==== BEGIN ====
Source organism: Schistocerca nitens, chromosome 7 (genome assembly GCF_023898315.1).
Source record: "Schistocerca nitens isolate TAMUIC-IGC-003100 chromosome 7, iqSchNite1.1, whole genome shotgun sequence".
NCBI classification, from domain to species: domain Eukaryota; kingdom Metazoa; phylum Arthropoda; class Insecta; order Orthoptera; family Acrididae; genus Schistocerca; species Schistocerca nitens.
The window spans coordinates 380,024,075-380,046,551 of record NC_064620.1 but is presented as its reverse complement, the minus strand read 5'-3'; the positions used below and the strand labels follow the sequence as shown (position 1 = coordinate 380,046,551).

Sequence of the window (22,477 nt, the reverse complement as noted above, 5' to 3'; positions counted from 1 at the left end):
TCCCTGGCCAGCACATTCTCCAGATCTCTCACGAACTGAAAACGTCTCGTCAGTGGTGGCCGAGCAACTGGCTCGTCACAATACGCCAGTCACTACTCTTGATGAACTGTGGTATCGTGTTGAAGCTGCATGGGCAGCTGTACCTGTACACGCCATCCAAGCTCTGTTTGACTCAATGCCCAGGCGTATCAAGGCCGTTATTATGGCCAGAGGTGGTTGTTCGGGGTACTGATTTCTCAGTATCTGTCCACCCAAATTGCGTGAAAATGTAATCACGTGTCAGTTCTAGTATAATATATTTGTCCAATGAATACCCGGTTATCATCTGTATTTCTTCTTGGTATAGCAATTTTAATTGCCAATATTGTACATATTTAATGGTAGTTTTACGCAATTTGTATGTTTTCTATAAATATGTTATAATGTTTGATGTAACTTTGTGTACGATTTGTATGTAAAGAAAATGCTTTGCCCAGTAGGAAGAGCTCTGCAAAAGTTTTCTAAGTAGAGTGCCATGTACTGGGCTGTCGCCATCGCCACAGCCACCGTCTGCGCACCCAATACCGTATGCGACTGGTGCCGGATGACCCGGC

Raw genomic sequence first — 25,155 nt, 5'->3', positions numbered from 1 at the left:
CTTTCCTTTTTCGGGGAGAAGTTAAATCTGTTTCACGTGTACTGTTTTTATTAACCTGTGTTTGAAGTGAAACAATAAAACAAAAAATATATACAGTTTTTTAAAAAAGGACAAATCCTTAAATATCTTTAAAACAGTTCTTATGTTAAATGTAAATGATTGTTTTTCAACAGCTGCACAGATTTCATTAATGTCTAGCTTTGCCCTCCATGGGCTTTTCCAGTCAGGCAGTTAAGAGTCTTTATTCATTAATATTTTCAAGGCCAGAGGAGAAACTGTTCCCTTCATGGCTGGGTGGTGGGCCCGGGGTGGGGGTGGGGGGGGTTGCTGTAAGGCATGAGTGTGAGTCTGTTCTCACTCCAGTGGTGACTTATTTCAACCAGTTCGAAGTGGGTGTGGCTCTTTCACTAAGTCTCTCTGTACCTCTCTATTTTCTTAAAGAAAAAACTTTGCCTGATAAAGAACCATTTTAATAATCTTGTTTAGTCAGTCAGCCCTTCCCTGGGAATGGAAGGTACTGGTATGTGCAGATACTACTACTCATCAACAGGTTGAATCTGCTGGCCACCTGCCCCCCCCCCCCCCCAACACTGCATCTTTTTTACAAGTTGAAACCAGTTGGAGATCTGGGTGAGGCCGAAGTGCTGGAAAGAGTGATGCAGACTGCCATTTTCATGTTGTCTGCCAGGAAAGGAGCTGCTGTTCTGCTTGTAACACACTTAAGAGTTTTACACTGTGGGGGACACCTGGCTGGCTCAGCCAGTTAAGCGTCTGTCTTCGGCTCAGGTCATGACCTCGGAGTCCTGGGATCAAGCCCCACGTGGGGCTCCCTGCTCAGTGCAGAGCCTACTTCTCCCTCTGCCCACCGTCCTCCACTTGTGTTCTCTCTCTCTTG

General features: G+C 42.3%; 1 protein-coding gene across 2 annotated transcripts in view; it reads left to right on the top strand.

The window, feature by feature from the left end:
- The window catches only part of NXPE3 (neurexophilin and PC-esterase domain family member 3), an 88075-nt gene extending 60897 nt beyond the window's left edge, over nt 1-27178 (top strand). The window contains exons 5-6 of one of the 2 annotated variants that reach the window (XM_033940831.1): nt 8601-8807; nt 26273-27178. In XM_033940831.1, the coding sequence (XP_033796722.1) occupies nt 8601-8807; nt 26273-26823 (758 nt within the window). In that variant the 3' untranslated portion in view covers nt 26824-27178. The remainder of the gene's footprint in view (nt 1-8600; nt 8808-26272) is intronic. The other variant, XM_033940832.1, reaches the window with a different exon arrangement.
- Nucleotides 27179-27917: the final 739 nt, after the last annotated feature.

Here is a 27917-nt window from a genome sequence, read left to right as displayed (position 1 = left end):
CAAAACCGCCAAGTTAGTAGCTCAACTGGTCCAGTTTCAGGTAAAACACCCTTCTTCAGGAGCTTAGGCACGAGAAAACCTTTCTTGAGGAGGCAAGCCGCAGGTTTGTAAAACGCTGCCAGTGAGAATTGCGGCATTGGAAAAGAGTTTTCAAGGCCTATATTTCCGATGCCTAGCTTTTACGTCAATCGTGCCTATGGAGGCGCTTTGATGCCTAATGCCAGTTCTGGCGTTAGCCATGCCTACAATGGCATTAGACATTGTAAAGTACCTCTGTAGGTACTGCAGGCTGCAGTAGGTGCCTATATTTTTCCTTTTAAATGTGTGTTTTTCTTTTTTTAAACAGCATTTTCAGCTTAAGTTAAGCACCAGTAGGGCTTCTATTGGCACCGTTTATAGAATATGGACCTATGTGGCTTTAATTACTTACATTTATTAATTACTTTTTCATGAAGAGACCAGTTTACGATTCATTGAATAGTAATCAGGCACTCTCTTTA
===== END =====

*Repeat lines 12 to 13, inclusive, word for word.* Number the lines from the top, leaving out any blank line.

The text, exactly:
- Nucleotides 27179-27917: the final 739 nt, after the last annotated feature.

Here is a 27917-nt window from a genome sequence, read left to right as displayed (position 1 = left end):